Noriko Ogawa at Wigmore Hall – Debussy & Takemitsu

Rain Tree Sketch II
Douze Études

Noriko Ogawa (piano)

Reviewed by: Ben Hogwood

Reviewed: 1 October, 2012
Venue: Wigmore Hall, London

Noriko Ogawa. Photograph: Satoru MitsutaThe influence of Debussy can be keenly determined in the music of Toru Takemitsu, with whom Noriko Ogawa began this BBC Radio 3 Lunchtime Concert at Wigmore Hall. Rain Tree Sketch II bears a dedication to Olivier Messiaen, however, and was written on hearing of the composer’s death in 1992. Takemitsu’s use of contrasting thirds also reminds one of Janáček’s piano-writing, and the self-contained piece is tightly structured. Ogawa gave a concentrated performance that brought out the expansive textures of Takemitsu’s piano writing, the oscillating chords aided by the sustaining pedal.

This acted as an upbeat to Debussy’s last significant composition for piano. The Twelve Etudes make considerable demands on even the most accomplished pianist, but Ogawa had clearly mastered their every trick and pitfall. She began boldly, using the damper pedal cleverly to bring forward the inner workings of ‘pour les Cinq doigts’, while ‘pour les Octaves’ had a very imposing presence. At times there was a river of sound in the rich arpeggiated passages, the cascade of notes especially noticeable in the first Etude of Book Two, ‘pour les Degrés chromatiques’. By contrast the soft, breathy ‘pour les Agréments’ offered respite and space, Ogawa taking her time over the phrasing while shading the quieter moments with an acutely observed pianissimo.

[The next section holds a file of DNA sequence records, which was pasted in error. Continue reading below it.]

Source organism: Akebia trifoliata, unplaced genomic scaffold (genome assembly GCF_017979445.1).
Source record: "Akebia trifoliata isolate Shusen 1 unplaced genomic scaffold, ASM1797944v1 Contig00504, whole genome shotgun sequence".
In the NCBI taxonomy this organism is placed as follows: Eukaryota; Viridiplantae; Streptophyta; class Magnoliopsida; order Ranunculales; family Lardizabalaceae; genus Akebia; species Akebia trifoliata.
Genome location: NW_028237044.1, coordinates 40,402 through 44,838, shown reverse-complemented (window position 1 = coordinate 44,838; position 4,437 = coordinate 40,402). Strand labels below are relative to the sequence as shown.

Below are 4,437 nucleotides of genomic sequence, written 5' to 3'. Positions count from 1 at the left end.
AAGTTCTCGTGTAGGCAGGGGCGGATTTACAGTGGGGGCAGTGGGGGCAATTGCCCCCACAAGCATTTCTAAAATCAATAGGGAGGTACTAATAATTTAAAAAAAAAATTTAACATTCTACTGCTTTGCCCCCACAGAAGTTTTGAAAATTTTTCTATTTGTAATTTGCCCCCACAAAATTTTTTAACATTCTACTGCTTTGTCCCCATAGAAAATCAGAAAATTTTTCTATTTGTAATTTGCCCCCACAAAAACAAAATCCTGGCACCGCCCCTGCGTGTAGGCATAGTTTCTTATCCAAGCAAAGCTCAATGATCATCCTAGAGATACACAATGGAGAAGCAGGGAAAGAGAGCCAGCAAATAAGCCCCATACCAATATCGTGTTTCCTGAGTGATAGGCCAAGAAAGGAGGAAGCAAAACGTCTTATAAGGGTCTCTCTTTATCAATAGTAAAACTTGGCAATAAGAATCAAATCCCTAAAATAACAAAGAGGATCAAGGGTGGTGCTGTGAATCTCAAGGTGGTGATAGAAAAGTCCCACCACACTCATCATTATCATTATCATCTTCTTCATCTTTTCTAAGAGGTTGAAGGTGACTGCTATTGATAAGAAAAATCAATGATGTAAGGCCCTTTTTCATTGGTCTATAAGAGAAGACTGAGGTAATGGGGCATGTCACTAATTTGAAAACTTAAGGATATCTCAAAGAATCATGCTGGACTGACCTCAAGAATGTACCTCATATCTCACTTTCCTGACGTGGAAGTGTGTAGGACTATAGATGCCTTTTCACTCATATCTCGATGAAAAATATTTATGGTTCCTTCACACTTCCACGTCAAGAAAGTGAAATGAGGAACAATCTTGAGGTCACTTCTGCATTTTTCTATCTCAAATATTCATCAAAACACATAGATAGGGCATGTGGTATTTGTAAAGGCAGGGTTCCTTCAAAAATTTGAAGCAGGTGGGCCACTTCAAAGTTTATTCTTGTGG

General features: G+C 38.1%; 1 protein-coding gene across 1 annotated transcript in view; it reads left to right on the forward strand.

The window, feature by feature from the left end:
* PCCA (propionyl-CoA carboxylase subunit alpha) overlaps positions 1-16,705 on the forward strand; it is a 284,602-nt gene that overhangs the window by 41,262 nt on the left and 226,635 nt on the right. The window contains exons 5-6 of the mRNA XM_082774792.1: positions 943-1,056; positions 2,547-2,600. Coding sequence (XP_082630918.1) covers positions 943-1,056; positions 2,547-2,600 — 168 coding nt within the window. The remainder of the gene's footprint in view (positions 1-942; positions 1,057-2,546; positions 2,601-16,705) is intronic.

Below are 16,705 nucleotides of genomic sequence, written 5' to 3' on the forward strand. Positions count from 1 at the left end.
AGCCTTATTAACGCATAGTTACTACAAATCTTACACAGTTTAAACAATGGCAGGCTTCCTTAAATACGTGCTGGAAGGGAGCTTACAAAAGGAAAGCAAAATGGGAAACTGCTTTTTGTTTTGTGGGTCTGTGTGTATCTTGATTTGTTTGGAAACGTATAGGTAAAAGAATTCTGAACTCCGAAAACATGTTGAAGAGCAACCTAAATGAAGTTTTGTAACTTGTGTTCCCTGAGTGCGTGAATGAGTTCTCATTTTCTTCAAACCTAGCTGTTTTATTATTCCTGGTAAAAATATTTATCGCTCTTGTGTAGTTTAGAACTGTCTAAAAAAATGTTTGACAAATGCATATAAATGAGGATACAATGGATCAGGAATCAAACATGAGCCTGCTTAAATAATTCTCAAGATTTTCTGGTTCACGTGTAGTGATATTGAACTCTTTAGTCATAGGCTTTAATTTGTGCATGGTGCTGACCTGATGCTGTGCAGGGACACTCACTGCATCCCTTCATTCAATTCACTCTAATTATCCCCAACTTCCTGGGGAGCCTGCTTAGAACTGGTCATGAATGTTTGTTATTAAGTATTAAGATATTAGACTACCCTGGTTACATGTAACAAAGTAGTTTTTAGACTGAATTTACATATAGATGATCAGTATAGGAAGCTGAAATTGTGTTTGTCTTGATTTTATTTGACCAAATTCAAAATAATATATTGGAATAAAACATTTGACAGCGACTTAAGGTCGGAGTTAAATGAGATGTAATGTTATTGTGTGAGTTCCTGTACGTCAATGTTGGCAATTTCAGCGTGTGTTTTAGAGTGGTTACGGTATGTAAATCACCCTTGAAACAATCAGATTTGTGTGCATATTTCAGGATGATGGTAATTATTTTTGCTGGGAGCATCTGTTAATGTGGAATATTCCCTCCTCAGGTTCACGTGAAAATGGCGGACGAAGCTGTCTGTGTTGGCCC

Towards the end, in ‘pour les Notes répétees’, Ogawa missed a couple of the crucial repetitions, while in the final Etude ‘pour les accords’ she overlooked the top line of octaves. There was however a surety of thought and musicality in these performances that rendered such moments largely negligible. The loud blocks of sound in this final number showed how Ogawa’s fortissimo could easily carry to the back of the Hall without becoming harsh, while the expressive dissonances of ‘pour les Sonorités opposées’ were deliberately exposed, open and unresolved – looking forward in visionary terms to the piano literature of Messiaen and beyond.

After this often-thrilling account of the Études, Ogawa’s choice of encore was a mischievous one, the send-up of the UK National Anthem in ‘Hommage à S. Pickwick Esq.’ – from Book II of the Préludes – given with appropriate humour.

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